Paul Westphal dies at 70; NBA Hall of Famer led Phoenix Suns as player and coach
Paul Westphal, who led the Phoenix Suns to the NBA Finals as a player and coach, died Saturday. He had been diagnosed with brain cancer in August.
The 2019 Naismith Memorial Basketball Hall of Fame inductee was 70 years old.
“Westy will forever be remembered as a prominent Valley sports legend both on and off the court,” said Suns managing partner Robert Sarver in a statement. “He built an illustrious career as both a player and a coach. His legacy ranks among the most quintessential basketball icons of all time.”
Born Nov. 30, 1950, in Torrance, California, Westphal starred at the University of Southern California where he earned second team All-America honors in 1972. The 1997 USC Hall of Fame inductee was taken 10th overall in the 1972 NBA draft by the Boston Celtics.
The late John Wooden said one of his regrets was missing out on having Westphal play at UCLA.
“In my career as a teacher and coach at UCLA, the most valuable recruit we ever lost was Paul Westphal,” said Wooden, who coached UCLA to 10 national championships in a 12-year span.
1976-77 | Suns MVP: Paul Westphal. Westphal was an All-NBA first teamer. It was the first of five consecutive All Star seasons for Westphal. (Photo: Fred Jewell/AP)
“He's the one who got away. He attended all my basketball camps, and I was sure he was going to come to UCLA. He changed his mind at the very last moment and went to USC. Paul has said that because we were doing very well at that time, he thought it would be better to help somebody else get in that spot and knock us off rather than just coming to UCLA and help us continue.”
Westphal spent three seasons with the Celtics, won an NBA title in 1974, but made his biggest impact with the Suns, where he made the NBA all-star team four times (1977-80) and was a three-time all-NBA first team selection (1977, 1979, 1980).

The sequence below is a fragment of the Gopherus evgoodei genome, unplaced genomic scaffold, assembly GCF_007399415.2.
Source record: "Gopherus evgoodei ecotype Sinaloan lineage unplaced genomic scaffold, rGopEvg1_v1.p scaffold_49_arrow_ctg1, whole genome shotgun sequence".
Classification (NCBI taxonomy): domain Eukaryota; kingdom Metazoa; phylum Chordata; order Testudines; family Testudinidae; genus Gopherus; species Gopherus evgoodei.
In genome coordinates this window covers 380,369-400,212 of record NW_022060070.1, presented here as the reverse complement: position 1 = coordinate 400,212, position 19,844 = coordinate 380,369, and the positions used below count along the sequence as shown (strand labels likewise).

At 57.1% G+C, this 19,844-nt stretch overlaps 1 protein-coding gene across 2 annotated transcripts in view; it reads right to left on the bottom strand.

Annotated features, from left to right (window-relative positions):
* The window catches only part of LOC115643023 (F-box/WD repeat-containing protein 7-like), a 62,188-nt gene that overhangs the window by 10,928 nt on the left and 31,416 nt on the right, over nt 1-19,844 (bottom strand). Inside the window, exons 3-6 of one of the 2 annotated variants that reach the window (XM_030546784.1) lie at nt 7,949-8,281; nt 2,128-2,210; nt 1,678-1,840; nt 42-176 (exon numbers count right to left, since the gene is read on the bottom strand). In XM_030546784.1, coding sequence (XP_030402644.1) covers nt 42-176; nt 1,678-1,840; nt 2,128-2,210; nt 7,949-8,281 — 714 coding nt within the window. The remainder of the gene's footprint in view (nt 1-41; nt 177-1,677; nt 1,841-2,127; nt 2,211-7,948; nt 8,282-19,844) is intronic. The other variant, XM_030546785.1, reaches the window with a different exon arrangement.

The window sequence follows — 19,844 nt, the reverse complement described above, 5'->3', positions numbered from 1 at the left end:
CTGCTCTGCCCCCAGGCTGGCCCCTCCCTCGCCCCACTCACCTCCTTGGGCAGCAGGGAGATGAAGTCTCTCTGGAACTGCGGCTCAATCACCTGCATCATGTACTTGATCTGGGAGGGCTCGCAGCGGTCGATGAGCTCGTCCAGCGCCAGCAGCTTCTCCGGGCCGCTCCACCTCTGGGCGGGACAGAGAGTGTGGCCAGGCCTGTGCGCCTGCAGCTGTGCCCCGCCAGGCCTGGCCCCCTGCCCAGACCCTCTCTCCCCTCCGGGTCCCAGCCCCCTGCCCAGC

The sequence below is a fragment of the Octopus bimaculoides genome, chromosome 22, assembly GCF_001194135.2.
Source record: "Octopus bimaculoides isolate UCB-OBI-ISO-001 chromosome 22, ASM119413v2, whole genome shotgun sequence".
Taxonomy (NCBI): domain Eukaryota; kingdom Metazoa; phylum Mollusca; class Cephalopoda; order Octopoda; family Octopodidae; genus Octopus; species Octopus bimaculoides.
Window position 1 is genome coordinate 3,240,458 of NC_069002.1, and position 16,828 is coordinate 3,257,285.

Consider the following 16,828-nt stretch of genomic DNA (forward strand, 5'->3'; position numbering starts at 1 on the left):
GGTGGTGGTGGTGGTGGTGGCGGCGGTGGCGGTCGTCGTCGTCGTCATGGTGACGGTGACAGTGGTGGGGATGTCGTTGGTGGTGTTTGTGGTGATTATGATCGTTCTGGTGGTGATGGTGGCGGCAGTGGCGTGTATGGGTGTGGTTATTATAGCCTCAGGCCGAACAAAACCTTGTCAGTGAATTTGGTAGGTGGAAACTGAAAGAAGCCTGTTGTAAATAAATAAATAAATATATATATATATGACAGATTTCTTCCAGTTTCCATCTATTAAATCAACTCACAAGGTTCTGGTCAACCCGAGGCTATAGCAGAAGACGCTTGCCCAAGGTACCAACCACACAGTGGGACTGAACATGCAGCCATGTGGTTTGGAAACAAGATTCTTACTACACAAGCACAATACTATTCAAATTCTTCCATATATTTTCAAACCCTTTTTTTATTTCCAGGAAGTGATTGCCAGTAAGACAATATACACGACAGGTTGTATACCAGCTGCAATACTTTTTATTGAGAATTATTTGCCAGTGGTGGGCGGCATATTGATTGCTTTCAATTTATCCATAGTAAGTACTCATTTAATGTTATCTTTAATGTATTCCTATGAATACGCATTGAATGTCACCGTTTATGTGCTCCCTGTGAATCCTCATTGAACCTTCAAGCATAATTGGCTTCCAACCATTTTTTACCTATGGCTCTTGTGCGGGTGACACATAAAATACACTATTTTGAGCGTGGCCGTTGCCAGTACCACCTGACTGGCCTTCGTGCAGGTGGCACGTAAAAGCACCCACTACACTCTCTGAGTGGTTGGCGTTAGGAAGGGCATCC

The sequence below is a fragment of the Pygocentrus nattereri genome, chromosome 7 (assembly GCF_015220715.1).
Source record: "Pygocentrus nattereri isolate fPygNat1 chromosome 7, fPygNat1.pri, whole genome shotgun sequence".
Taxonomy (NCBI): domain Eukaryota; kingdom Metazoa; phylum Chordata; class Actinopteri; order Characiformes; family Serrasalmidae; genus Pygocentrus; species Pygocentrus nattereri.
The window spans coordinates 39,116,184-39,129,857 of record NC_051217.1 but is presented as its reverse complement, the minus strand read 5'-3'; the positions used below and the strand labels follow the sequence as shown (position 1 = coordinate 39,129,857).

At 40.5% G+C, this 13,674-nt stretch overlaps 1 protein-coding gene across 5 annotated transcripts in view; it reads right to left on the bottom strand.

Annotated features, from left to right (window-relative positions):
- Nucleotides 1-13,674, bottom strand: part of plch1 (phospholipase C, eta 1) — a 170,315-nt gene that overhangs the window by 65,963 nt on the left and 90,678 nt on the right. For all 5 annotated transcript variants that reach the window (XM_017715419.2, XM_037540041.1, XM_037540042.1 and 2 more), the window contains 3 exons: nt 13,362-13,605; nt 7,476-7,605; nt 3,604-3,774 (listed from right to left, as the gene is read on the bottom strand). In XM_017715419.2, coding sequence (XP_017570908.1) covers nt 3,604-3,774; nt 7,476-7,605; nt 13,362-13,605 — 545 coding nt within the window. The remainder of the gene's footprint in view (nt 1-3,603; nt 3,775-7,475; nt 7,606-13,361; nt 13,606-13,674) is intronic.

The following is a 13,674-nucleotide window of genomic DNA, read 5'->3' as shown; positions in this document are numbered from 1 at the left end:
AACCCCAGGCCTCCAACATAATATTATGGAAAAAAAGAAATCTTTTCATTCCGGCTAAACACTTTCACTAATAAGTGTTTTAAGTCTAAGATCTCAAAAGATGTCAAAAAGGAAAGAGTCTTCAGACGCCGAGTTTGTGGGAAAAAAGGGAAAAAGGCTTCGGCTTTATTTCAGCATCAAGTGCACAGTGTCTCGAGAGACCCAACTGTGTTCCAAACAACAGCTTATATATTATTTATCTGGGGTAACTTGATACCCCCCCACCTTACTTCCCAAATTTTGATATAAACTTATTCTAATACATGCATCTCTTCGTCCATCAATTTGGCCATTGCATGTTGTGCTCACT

The athletic perimeter talent averaged 20.6 points in five NBA seasons with the Suns, and helped the “Sunderella” Suns to the 1976 NBA Finals, where they lost to the Celtics.
Inducted into the Suns’ Ring of Honor in 1998, Westphal averaged a career-high 25.2 points in 1977-78.
“He was a unique athlete to begin with,” former Suns owner Jerry Colangelo said. “He was a freak athlete. He had a lot of hops. A lot of athleticism. His left hand was just a good as his right.”
Star Paul Westphal and the Suns take on the Celtics in the 1976 NBA Finals. (Photo: Courtesy of Phoenix Suns)
In 12 NBA seasons, Westphal averaged 15.6 points and 4.4 assists playing for Boston, Phoenix, the Seattle Supersonics and New York Knicks. Westphal made his fifth and final all-star appearance with the Sonics (now Oklahoma City Thunder) in the 1980-81 season.
After coaching at Phoenix colleges for several seasons, leading Grand Canyon University to the NAIA national title in 1988, Westphal was reunited with the Suns.
He served as an assistant to Cotton Fitzsimmons and succeeded him as head coach in 1992. Westphal then guided the Suns of Charles Barkley, Danny Ainge and Dan Majerle to the 1993 NBA Finals, where they lost to Michael Jordan and the three-peat Chicago Bulls.
“He was the right guy for that team that got to the finals,” Colangelo said.
The Suns started the 1993 playoffs with the NBA’s best record, had the league MVP in Barkley, but trailed the Los Angeles Lakers, 0-2, in a best-of-five series. Losing both games in Phoenix, Westphal guaranteed the Suns would win the series.
Charles Barkley celebrates a Game 3 win with coach Paul Westphal in the Western Conference finals in 1993. (Photo: Bill Chan/AP)
“So, we’re down 0-2 and I know the next question is, ‘Are you guys dead?’” Westphal said in postgame press conference. “No. We’re going to win the series. We’re going to win one Tuesday, and the next game is Thursday. We’ll win there and will come back and will win the series on Sunday. Everybody will say what a great series it was.”
The Suns won the series in five games.
Leading the Suns to three straight playoff appearances, Westphal compiled a 191-88 record in with the Suns in four seasons, going 14-19 in the 1995-96 season before being let go.
Westphal coached Seattle for three seasons (1998-2001) and was fired after starting the 2000-01 season 6-9. His last stop as an NBA head coach was in Sacramento from 2009-12.
Westphal was inducted into the Naismith Hall of Fame in 2019 as a player, but Westphal made his mark as a coach as well.
“It’s amazing,” Westphal said about his hall enshrinement. “It’s something I’ll probably never get used to. It’s not why I played, but at the same time, it’s probably something everybody dreams of if they do play.”
Westphal also left an impression on current Suns coach Monty Williams, who spoke highly of him when learning about the cancer diagnosis.
Westphal is survived by his wife, Cindy; two children and four grandchildren.
Westy will not be immortalized for just playing basketball. He will be remembered for how he lived his life, and how he treated others.
Rest In Peace, Westy ?
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